Saturday, March 11, 2017

Farm Visit: Grazing Hill Farm, Conway, NH

So today I got to go meet Heather and her livestock at Grazing Hill Farm in Conway, NH!  It was a charmingly blustery day, with windchills well below zero - perfect day to stroll around outside and through an unheated barn, right?  :P  I really appreciate Heather's willingness to give me a tour despite the weather!

Situated on 22 acres in the Mount Washington Valley, Grazing Hill Farm currently has 15 acres set up for grazing - although right now, they're all covered with snow.  I have an invitation to go back when the grass is green.  :)  

Heather and her family raise registered Kunekune pigs, Clun Forest Sheep, and a handful of heritage-breed chickens.  I'll do individual breed profiles on the pigs and the sheep, but here's an interesting tidbit: the Kunekune pig is one of the few pig breeds that grazes (as opposed to rooting up the soil).

2 days old.
Heather uses rotational grazing, a system in which animals are allowed to graze one small paddock at a time, leaving behind their own all-natural fertlizer, before they're moved to the next paddock.  It's very healthy for the land, and will, over time, result in superior grazing land.  I'm researching rotational grazing for Butterscotch Farm; it's a very good system for any land, but particularly if you have limited acreage.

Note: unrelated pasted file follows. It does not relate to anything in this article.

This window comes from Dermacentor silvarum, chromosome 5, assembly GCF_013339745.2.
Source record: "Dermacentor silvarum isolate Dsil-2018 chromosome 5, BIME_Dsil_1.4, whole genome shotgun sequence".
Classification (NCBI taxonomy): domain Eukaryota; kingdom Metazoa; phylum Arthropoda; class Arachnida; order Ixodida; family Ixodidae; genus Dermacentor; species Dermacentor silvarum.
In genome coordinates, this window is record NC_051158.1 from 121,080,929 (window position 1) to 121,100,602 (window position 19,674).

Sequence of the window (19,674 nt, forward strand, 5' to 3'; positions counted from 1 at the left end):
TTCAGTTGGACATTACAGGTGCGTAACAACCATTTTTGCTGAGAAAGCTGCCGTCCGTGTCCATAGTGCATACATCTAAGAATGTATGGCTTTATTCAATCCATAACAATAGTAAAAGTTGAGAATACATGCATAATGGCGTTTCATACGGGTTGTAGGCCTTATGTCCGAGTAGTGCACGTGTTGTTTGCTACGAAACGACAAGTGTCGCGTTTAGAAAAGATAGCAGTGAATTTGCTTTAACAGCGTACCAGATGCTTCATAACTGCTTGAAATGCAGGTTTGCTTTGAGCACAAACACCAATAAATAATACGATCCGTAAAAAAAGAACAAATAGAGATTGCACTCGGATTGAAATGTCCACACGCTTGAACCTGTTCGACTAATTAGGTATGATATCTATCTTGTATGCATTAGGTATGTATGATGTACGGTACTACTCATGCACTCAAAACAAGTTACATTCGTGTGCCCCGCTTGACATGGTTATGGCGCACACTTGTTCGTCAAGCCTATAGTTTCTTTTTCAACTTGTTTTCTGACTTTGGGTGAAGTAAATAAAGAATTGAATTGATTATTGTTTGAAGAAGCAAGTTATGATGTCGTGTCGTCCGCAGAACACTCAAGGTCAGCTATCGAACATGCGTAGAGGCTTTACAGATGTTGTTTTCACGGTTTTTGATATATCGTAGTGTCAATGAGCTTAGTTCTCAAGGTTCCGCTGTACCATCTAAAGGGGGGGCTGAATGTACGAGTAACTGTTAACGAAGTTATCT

FARMER TIP: Heather suggests deworming your animals in one paddock and leaving them there for a bit before moving them to another paddock so that the worms don't spread through multiple pastures.

There are several outbuildings - a small shelter for the sheep, a chicken coop, and a larger barn divided into sections for the pigs.

FARMER TIP: When building a chicken coop, make it so you can open the laying box from the outside, so you don't have to climb into the coop to collect the eggs.

ANOTHER FARMER TIP: The barns on the property were already there, so Heather has made them work, but she says that if she were to build a new barn, she would make it a long structure with an aisle down the middle, flanked by stalls that open both to the inside and to the outside.

All in all, it was a short but highly educational visit.  Heather was very friendly and happy to answer my questions, and obviously knows her animals well and really cares for them.  I hope to go back sometime to see the lambs and to see a rotational grazing operation in action.

Thanks, Heather!!  :)

For more information on this farm, you can visit their website or their Facebook page.

1 comment:

  1. Okay, the piglet is pretty cute. How big was it? It's hard to tell in a picture sometimes.